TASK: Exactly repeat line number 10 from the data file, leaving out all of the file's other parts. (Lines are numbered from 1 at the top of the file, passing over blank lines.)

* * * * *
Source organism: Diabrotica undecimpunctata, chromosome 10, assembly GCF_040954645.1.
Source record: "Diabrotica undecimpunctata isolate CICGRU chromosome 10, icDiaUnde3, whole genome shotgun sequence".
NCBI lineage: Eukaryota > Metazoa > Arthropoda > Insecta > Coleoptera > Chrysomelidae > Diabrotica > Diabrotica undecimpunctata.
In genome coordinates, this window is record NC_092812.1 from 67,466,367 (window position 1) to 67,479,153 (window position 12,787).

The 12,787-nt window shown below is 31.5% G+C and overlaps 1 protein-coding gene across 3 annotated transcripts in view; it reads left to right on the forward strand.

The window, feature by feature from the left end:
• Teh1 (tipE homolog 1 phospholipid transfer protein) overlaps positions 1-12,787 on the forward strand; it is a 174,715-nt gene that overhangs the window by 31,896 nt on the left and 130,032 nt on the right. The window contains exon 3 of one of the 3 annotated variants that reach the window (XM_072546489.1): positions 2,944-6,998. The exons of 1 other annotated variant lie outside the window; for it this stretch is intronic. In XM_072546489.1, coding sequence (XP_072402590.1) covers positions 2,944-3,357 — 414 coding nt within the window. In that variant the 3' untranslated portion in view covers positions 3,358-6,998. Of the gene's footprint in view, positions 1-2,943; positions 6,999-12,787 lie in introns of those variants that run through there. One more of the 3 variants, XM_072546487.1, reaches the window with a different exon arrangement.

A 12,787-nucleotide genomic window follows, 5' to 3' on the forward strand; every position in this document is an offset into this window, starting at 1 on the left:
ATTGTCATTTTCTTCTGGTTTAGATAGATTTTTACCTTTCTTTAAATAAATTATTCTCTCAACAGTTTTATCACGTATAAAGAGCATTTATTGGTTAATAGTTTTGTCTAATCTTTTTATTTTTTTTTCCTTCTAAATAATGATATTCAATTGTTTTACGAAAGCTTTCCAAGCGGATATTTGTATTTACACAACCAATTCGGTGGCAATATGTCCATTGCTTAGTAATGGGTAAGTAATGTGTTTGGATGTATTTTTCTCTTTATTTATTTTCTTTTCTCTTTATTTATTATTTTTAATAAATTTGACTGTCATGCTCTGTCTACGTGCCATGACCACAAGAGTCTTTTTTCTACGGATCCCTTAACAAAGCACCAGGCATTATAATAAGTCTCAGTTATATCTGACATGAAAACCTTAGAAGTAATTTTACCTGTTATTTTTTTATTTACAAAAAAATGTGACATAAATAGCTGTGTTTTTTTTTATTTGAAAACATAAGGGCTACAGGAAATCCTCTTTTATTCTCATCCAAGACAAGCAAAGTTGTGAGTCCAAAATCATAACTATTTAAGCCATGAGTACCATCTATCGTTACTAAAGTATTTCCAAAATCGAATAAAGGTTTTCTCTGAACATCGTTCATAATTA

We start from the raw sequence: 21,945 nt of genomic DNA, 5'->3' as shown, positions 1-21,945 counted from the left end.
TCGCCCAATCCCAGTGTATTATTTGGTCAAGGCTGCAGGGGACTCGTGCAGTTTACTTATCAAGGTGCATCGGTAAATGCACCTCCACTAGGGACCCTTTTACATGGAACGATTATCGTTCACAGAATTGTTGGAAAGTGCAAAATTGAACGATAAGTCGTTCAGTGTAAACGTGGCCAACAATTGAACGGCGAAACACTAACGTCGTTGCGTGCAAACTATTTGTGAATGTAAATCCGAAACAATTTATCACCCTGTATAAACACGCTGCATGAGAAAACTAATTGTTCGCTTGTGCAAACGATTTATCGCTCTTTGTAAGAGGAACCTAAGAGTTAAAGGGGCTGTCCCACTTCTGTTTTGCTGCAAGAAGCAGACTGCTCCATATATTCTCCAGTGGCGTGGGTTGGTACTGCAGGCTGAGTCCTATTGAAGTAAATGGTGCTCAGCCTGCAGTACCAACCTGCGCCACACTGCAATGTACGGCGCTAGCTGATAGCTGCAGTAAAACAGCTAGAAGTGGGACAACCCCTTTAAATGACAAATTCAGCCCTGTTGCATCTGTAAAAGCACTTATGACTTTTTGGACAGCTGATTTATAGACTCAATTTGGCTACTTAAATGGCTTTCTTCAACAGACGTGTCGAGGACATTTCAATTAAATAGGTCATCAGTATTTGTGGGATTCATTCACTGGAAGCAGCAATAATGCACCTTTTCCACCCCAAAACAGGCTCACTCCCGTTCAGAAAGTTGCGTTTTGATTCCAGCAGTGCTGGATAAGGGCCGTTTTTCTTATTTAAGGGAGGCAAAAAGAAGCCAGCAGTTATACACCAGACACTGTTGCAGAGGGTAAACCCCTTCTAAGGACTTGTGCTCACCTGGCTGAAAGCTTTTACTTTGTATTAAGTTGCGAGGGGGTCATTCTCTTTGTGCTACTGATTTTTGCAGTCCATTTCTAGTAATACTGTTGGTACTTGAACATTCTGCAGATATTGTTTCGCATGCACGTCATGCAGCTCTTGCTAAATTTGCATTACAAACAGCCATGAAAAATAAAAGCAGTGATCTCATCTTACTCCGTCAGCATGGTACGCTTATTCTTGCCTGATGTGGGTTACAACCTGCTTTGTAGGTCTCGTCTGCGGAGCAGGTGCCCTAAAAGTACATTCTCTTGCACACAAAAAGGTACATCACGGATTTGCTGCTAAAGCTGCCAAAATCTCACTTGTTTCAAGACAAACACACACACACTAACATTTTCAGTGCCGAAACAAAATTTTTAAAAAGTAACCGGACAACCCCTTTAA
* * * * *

We start from the raw sequence: 21,945 nt of genomic DNA, 5'->3' as shown, positions 1-21,945 counted from the left end.